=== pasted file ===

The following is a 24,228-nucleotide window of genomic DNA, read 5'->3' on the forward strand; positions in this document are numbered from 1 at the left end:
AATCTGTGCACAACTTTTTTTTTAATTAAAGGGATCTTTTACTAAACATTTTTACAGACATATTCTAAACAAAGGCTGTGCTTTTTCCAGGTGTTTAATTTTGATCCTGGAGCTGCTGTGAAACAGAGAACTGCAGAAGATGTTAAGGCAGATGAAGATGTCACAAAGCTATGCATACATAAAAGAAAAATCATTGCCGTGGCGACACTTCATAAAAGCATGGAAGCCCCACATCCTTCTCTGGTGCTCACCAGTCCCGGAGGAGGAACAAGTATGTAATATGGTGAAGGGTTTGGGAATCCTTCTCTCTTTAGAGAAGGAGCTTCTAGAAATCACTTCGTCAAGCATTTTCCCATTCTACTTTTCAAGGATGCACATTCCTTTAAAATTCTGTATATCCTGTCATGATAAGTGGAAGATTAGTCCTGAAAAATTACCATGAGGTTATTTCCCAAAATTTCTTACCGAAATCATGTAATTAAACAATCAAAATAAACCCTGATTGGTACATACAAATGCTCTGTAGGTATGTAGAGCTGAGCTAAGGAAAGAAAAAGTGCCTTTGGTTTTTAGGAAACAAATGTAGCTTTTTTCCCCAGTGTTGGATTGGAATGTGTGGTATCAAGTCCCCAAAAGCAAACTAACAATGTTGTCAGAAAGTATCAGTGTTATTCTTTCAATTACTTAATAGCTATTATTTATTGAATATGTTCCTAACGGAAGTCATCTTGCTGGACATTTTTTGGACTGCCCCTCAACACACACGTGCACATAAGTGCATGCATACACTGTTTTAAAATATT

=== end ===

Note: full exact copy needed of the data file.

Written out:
The following is a 24,228-nucleotide window of genomic DNA, read 5'->3' on the forward strand; positions in this document are numbered from 1 at the left end:
AATCTGTGCACAACTTTTTTTTTAATTAAAGGGATCTTTTACTAAACATTTTTACAGACATATTCTAAACAAAGGCTGTGCTTTTTCCAGGTGTTTAATTTTGATCCTGGAGCTGCTGTGAAACAGAGAACTGCAGAAGATGTTAAGGCAGATGAAGATGTCACAAAGCTATGCATACATAAAAGAAAAATCATTGCCGTGGCGACACTTCATAAAAGCATGGAAGCCCCACATCCTTCTCTGGTGCTCACCAGTCCCGGAGGAGGAACAAGTATGTAATATGGTGAAGGGTTTGGGAATCCTTCTCTCTTTAGAGAAGGAGCTTCTAGAAATCACTTCGTCAAGCATTTTCCCATTCTACTTTTCAAGGATGCACATTCCTTTAAAATTCTGTATATCCTGTCATGATAAGTGGAAGATTAGTCCTGAAAAATTACCATGAGGTTATTTCCCAAAATTTCTTACCGAAATCATGTAATTAAACAATCAAAATAAACCCTGATTGGTACATACAAATGCTCTGTAGGTATGTAGAGCTGAGCTAAGGAAAGAAAAAGTGCCTTTGGTTTTTAGGAAACAAATGTAGCTTTTTTCCCCAGTGTTGGATTGGAATGTGTGGTATCAAGTCCCCAAAAGCAAACTAACAATGTTGTCAGAAAGTATCAGTGTTATTCTTTCAATTACTTAATAGCTATTATTTATTGAATATGTTCCTAACGGAAGTCATCTTGCTGGACATTTTTTGGACTGCCCCTCAACACACACGTGCACATAAGTGCATGCATACACTGTTTTAAAATATT